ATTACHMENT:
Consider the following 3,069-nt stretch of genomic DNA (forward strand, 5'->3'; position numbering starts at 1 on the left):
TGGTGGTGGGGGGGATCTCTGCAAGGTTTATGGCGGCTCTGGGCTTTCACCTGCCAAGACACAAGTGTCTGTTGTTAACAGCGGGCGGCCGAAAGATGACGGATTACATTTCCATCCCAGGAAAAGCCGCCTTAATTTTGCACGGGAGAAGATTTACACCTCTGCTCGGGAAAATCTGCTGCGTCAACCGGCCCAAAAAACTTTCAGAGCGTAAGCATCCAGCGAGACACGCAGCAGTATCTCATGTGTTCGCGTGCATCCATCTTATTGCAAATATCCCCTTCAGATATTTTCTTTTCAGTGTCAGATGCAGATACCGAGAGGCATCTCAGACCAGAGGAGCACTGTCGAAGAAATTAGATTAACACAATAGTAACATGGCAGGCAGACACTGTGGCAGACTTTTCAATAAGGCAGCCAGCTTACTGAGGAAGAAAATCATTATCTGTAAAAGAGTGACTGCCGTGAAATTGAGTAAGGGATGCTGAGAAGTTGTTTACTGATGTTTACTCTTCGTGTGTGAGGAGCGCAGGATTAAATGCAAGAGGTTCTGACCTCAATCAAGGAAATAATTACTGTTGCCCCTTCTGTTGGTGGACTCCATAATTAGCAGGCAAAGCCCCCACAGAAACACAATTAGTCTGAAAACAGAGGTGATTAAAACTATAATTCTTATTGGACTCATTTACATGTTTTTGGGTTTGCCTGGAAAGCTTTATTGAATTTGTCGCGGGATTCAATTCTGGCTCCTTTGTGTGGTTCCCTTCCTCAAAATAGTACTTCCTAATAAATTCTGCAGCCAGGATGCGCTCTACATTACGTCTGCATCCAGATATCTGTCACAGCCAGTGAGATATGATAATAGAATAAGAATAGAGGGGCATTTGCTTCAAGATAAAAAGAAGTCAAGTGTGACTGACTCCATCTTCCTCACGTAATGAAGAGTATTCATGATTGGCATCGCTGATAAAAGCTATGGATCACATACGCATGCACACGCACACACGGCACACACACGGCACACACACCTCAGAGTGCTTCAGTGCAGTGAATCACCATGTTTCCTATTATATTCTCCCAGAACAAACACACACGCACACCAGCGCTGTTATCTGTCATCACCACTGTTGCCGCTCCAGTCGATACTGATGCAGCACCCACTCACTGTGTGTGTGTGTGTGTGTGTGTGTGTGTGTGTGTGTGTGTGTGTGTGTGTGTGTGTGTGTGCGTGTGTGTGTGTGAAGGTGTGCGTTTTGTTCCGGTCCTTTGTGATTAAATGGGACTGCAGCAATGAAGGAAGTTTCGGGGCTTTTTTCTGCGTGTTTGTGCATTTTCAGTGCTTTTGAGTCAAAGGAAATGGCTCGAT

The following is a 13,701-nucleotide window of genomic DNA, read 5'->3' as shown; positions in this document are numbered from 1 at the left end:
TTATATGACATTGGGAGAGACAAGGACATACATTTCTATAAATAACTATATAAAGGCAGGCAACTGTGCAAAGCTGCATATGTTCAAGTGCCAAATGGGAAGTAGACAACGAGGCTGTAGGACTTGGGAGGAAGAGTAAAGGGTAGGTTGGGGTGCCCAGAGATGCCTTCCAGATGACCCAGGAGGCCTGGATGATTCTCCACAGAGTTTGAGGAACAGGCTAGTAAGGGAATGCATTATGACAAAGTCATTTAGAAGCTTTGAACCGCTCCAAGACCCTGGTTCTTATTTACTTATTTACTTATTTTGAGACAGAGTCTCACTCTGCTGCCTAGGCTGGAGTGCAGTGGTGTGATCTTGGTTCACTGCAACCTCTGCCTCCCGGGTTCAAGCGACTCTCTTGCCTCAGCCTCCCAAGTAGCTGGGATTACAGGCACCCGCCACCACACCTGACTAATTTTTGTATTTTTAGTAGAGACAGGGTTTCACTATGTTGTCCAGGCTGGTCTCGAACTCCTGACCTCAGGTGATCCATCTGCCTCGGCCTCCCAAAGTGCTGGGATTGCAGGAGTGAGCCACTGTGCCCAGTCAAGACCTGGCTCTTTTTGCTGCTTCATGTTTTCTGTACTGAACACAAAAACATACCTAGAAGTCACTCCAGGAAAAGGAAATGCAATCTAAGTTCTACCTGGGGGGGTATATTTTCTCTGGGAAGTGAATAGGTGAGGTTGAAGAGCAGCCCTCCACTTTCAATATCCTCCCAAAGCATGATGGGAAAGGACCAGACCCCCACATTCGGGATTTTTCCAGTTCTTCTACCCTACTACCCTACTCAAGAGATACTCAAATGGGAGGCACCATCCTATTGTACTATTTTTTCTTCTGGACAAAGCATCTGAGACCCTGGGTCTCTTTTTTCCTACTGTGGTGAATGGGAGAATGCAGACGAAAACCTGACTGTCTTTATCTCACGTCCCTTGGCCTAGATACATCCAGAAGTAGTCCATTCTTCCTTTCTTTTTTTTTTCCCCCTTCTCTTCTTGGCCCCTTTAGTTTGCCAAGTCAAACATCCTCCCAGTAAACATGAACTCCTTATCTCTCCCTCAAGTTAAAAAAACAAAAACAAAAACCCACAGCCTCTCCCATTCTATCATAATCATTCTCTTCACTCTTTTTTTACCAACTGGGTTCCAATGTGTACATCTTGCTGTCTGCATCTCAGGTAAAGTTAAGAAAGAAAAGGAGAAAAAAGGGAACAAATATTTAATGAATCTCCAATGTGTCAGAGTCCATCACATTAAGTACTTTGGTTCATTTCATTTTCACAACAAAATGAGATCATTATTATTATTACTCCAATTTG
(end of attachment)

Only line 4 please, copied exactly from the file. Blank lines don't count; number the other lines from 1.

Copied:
TTATATGACATTGGGAGAGACAAGGACATACATTTCTATAAATAACTATATAAAGGCAGGCAACTGTGCAAAGCTGCATATGTTCAAGTGCCAAATGGGAAGTAGACAACGAGGCTGTAGGACTTGGGAGGAAGAGTAAAGGGTAGGTTGGGGTGCCCAGAGATGCCTTCCAGATGACCCAGGAGGCCTGGATGATTCTCCACAGAGTTTGAGGAACAGGCTAGTAAGGGAATGCATTATGACAAAGTCATTTAGAAGCTTTGAACCGCTCCAAGACCCTGGTTCTTATTTACTTATTTACTTATTTTGAGACAGAGTCTCACTCTGCTGCCTAGGCTGGAGTGCAGTGGTGTGATCTTGGTTCACTGCAACCTCTGCCTCCCGGGTTCAAGCGACTCTCTTGCCTCAGCCTCCCAAGTAGCTGGGATTACAGGCACCCGCCACCACACCTGACTAATTTTTGTATTTTTAGTAGAGACAGGGTTTCACTATGTTGTCCAGGCTGGTCTCGAACTCCTGACCTCAGGTGATCCATCTGCCTCGGCCTCCCAAAGTGCTGGGATTGCAGGAGTGAGCCACTGTGCCCAGTCAAGACCTGGCTCTTTTTGCTGCTTCATGTTTTCTGTACTGAACACAAAAACATACCTAGAAGTCACTCCAGGAAAAGGAAATGCAATCTAAGTTCTACCTGGGGGGGTATATTTTCTCTGGGAAGTGAATAGGTGAGGTTGAAGAGCAGCCCTCCACTTTCAATATCCTCCCAAAGCATGATGGGAAAGGACCAGACCCCCACATTCGGGATTTTTCCAGTTCTTCTACCCTACTACCCTACTCAAGAGATACTCAAATGGGAGGCACCATCCTATTGTACTATTTTTTCTTCTGGACAAAGCATCTGAGACCCTGGGTCTCTTTTTTCCTACTGTGGTGAATGGGAGAATGCAGACGAAAACCTGACTGTCTTTATCTCACGTCCCTTGGCCTAGATACATCCAGAAGTAGTCCATTCTTCCTTTCTTTTTTTTTTCCCCCTTCTCTTCTTGGCCCCTTTAGTTTGCCAAGTCAAACATCCTCCCAGTAAACATGAACTCCTTATCTCTCCCTCAAGTTAAAAAAACAAAAACAAAAACCCACAGCCTCTCCCATTCTATCATAATCATTCTCTTCACTCTTTTTTTACCAACTGGGTTCCAATGTGTACATCTTGCTGTCTGCATCTCAGGTAAAGTTAAGAAAGAAAAGGAGAAAAAAGGGAACAAATATTTAATGAATCTCCAATGTGTCAGAGTCCATCACATTAAGTACTTTGGTTCATTTCATTTTCACAACAAAATGAGATCATTATTATTATTACTCCAATTTG